Karen Kinsgbury,
A Thousand Tomorrows
(Center Street, 2005)

True love wins after a series of bitter losses and misunderstandings and it's all that much sweeter for it. Author Karen Kingsbury knows how to develop empathy for her characters that lasts throughout A Thousand Tomorrows. She brings together, from out of their contrasting worlds of love and pain, loneliness and loss, two young rodeo riders.

In theory, many teens and young adults carry secrets around with them that they feel make them less than human or less of a person, and this point is made clearly in the book. And as in life, that feeling sometimes drives them to be fulfilled in awesome and courageous ways. Though their problems may not be typical, the emotions that result from them are.

Within the comfort zone of the rodeo, the two characters, Ali Daniels and Cody Gunner, are stars. Outside of the rodeo their lives are a struggle. Kingsbury is adept at pulling on our heartstrings by creating situations, but doesn't delve deeply into character. The writing is simple and would appeal to teens, perhaps some romantic-minded young adults, and because this is the level of romance I read in high school, I'd say a lot of women in the 40-70 age bracket would have an enjoyable sense of nostalgia when they'd read this tale of young romance.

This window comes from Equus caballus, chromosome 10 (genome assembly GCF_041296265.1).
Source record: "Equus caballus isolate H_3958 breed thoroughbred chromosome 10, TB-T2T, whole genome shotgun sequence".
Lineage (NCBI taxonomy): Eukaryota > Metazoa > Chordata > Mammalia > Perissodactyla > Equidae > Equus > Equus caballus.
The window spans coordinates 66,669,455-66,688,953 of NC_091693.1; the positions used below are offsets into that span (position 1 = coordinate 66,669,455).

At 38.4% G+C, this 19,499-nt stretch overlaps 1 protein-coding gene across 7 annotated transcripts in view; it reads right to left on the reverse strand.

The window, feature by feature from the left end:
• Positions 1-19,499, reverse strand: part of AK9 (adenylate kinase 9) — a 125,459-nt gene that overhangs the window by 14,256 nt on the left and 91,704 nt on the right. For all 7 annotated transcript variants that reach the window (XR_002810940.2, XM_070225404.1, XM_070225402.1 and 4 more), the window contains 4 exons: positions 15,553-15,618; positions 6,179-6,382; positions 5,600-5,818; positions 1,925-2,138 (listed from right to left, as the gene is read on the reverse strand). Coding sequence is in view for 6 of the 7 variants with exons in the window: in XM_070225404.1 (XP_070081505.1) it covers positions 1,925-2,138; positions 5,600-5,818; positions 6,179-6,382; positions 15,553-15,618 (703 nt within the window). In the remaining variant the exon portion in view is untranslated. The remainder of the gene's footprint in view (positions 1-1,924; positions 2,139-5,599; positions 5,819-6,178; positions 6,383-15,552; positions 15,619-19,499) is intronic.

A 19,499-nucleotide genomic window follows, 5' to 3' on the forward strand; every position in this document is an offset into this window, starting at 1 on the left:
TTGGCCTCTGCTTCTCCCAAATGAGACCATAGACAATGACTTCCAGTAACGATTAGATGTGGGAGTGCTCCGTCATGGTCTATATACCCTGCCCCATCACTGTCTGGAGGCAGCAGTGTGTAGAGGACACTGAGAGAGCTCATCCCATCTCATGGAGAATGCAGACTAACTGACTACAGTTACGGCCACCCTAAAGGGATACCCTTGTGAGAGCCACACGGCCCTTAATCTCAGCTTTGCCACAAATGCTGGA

This book has an elegant, smooth book-jacket in a cool, serene light blue, and inside, large print for ease of reading. The cover design is a bit off base in my view; it's rather more spiritual and mysterious looking than the actual story which has a very straightforward and practical sensibility.

A Thousand Tomorrows tells a sweet, romantic, and inspirational tale without offensive language. It's a relaxing read, easy on the mind and soul, and yet may inspire us to look at people who suffer from illnesses in a new light. So often, easy reads do not deal with disadvantages of illness and disability. The characters in this book are at an age of discovery. They already know and have developed toughness in themselves; through Kingsbury's gift they get a chance to explore togetherness and discover tenderness.

If you collect or share inspirational romance, this one will look beautiful on your shelf or as a gift. If you read them like water, however, the price may be a bit steep.

by Virginia MacIsaac
19 November 2005